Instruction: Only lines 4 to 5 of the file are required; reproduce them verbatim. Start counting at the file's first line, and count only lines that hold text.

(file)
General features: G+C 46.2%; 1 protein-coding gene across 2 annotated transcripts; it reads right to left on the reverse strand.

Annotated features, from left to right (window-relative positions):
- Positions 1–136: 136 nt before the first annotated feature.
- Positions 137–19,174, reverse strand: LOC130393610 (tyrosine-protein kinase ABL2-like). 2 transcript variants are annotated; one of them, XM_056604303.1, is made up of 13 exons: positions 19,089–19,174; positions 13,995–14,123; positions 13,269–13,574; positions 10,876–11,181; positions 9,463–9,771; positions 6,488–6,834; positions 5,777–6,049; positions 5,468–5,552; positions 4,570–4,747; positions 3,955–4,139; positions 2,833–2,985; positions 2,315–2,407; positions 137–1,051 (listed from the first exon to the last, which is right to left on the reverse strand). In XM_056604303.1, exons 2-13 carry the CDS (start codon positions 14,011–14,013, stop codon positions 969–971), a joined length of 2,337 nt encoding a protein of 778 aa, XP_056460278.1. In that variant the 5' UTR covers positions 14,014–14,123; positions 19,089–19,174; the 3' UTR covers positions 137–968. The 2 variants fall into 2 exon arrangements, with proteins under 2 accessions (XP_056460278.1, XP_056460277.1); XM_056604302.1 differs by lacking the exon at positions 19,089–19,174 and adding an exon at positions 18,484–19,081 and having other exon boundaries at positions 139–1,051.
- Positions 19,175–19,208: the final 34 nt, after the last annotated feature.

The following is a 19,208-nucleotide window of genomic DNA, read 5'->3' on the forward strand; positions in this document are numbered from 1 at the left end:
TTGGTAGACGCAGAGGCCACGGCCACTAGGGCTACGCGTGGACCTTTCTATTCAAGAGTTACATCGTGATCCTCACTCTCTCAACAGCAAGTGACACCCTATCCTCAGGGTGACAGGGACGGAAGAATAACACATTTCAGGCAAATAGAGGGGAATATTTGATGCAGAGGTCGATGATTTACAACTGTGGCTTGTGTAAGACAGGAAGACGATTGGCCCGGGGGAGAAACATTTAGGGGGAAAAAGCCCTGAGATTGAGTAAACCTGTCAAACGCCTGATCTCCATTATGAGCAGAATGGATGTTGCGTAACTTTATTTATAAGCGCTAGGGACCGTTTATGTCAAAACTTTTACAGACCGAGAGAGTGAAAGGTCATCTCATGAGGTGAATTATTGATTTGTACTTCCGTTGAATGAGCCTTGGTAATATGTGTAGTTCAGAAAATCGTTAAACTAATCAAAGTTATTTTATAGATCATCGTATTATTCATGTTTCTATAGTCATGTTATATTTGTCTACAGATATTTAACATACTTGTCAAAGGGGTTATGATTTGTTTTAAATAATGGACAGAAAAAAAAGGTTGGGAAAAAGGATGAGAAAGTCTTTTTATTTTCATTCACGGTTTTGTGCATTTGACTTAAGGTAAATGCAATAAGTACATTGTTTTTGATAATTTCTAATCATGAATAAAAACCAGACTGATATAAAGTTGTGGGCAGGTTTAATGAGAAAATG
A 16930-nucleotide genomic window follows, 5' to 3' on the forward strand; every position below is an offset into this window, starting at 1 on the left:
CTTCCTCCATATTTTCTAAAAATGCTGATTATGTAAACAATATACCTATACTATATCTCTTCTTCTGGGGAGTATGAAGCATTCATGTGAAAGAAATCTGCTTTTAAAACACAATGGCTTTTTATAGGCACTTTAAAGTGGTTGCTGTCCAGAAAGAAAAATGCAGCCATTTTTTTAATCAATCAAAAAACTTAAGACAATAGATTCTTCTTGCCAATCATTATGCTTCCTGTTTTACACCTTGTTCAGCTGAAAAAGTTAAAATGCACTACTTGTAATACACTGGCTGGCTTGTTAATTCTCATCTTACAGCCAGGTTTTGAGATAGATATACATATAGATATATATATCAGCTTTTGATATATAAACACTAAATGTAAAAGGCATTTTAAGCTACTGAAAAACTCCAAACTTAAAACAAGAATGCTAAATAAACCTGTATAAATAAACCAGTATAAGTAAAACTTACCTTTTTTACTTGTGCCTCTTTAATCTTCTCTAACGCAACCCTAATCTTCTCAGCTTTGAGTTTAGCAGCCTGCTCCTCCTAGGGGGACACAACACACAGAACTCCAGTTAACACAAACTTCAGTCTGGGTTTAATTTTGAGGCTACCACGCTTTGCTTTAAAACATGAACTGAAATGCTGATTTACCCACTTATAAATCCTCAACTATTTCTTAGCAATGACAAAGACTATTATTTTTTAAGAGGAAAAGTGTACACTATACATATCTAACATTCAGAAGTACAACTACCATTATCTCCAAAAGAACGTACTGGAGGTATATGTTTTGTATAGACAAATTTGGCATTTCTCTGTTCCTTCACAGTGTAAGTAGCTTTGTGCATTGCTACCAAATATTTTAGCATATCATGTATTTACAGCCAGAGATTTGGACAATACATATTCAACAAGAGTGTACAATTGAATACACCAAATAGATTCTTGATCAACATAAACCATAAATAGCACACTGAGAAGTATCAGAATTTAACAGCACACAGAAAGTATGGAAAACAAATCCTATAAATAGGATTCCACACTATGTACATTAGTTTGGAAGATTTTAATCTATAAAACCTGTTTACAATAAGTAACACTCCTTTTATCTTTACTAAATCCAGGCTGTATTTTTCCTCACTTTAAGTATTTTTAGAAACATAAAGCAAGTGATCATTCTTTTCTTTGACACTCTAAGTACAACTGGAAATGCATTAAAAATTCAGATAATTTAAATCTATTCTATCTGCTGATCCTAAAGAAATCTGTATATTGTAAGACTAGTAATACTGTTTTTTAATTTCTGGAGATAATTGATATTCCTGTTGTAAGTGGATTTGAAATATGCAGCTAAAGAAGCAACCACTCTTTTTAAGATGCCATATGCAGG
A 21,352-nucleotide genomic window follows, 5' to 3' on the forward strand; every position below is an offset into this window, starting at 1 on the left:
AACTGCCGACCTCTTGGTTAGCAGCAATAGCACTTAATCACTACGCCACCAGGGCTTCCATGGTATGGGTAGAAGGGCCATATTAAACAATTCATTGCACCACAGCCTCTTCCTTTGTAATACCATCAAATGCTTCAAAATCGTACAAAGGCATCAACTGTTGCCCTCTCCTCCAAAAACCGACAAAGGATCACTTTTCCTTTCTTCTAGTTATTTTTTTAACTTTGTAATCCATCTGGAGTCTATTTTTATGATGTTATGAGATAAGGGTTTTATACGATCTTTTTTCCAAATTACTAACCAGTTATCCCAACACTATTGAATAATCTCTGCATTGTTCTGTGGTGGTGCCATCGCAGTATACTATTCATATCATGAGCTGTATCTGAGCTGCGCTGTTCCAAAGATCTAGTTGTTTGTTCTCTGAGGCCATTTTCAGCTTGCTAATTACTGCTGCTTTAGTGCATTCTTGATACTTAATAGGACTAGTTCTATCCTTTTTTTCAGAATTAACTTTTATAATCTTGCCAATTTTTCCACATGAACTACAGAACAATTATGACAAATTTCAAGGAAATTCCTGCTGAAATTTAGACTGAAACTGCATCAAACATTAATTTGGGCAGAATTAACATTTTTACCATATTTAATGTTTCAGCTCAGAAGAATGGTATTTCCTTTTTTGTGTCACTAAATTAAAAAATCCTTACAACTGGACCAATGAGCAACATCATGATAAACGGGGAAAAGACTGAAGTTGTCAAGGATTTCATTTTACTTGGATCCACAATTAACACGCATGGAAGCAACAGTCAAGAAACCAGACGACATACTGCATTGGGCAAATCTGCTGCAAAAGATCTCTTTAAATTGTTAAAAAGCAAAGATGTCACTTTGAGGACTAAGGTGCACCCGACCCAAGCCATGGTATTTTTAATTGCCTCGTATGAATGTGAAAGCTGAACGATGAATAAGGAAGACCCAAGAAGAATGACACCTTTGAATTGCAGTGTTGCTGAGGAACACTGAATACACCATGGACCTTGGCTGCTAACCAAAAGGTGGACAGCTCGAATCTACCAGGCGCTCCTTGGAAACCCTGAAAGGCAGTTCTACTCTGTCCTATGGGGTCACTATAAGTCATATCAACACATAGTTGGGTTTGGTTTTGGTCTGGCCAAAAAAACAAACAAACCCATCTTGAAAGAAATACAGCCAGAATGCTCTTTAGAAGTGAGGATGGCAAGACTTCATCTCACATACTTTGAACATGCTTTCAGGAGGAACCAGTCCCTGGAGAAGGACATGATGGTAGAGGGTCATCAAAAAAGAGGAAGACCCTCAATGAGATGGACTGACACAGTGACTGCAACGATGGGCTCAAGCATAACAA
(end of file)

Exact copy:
- Positions 137–19,174, reverse strand: LOC130393610 (tyrosine-protein kinase ABL2-like). 2 transcript variants are annotated; one of them, XM_056604303.1, is made up of 13 exons: positions 19,089–19,174; positions 13,995–14,123; positions 13,269–13,574; positions 10,876–11,181; positions 9,463–9,771; positions 6,488–6,834; positions 5,777–6,049; positions 5,468–5,552; positions 4,570–4,747; positions 3,955–4,139; positions 2,833–2,985; positions 2,315–2,407; positions 137–1,051 (listed from the first exon to the last, which is right to left on the reverse strand). In XM_056604303.1, exons 2-13 carry the CDS (start codon positions 14,011–14,013, stop codon positions 969–971), a joined length of 2,337 nt encoding a protein of 778 aa, XP_056460278.1. In that variant the 5' UTR covers positions 14,014–14,123; positions 19,089–19,174; the 3' UTR covers positions 137–968. The 2 variants fall into 2 exon arrangements, with proteins under 2 accessions (XP_056460278.1, XP_056460277.1); XM_056604302.1 differs by lacking the exon at positions 19,089–19,174 and adding an exon at positions 18,484–19,081 and having other exon boundaries at positions 139–1,051.
- Positions 19,175–19,208: the final 34 nt, after the last annotated feature.